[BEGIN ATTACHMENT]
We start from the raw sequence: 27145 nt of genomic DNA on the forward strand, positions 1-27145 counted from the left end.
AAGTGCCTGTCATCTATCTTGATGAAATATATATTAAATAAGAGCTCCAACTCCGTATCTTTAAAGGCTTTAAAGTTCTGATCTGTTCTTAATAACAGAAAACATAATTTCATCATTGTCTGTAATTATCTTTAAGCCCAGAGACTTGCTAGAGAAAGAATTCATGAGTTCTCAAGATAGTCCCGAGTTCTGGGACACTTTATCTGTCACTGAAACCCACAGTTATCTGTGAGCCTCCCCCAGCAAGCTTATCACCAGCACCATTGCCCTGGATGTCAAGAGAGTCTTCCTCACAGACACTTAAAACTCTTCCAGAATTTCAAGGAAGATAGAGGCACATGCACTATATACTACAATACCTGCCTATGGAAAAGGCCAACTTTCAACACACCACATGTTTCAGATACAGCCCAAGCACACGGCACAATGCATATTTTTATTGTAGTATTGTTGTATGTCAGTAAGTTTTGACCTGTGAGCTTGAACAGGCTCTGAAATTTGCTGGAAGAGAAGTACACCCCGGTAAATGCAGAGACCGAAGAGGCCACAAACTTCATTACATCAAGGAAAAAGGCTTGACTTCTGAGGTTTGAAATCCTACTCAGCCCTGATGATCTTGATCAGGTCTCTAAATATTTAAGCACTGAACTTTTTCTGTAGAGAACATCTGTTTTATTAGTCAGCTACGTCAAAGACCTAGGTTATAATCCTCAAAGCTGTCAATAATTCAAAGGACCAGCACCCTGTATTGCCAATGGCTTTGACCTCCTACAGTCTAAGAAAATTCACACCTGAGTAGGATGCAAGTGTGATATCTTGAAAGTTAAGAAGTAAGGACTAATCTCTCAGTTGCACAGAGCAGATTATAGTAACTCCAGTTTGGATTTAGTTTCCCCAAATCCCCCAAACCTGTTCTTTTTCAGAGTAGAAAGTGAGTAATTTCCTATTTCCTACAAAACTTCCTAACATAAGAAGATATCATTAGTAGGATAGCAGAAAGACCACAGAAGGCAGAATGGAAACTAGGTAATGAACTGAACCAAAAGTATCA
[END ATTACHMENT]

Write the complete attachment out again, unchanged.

We start from the raw sequence: 27145 nt of genomic DNA on the forward strand, positions 1-27145 counted from the left end.
AAGTGCCTGTCATCTATCTTGATGAAATATATATTAAATAAGAGCTCCAACTCCGTATCTTTAAAGGCTTTAAAGTTCTGATCTGTTCTTAATAACAGAAAACATAATTTCATCATTGTCTGTAATTATCTTTAAGCCCAGAGACTTGCTAGAGAAAGAATTCATGAGTTCTCAAGATAGTCCCGAGTTCTGGGACACTTTATCTGTCACTGAAACCCACAGTTATCTGTGAGCCTCCCCCAGCAAGCTTATCACCAGCACCATTGCCCTGGATGTCAAGAGAGTCTTCCTCACAGACACTTAAAACTCTTCCAGAATTTCAAGGAAGATAGAGGCACATGCACTATATACTACAATACCTGCCTATGGAAAAGGCCAACTTTCAACACACCACATGTTTCAGATACAGCCCAAGCACACGGCACAATGCATATTTTTATTGTAGTATTGTTGTATGTCAGTAAGTTTTGACCTGTGAGCTTGAACAGGCTCTGAAATTTGCTGGAAGAGAAGTACACCCCGGTAAATGCAGAGACCGAAGAGGCCACAAACTTCATTACATCAAGGAAAAAGGCTTGACTTCTGAGGTTTGAAATCCTACTCAGCCCTGATGATCTTGATCAGGTCTCTAAATATTTAAGCACTGAACTTTTTCTGTAGAGAACATCTGTTTTATTAGTCAGCTACGTCAAAGACCTAGGTTATAATCCTCAAAGCTGTCAATAATTCAAAGGACCAGCACCCTGTATTGCCAATGGCTTTGACCTCCTACAGTCTAAGAAAATTCACACCTGAGTAGGATGCAAGTGTGATATCTTGAAAGTTAAGAAGTAAGGACTAATCTCTCAGTTGCACAGAGCAGATTATAGTAACTCCAGTTTGGATTTAGTTTCCCCAAATCCCCCAAACCTGTTCTTTTTCAGAGTAGAAAGTGAGTAATTTCCTATTTCCTACAAAACTTCCTAACATAAGAAGATATCATTAGTAGGATAGCAGAAAGACCACAGAAGGCAGAATGGAAACTAGGTAATGAACTGAACCAAAAGTATCA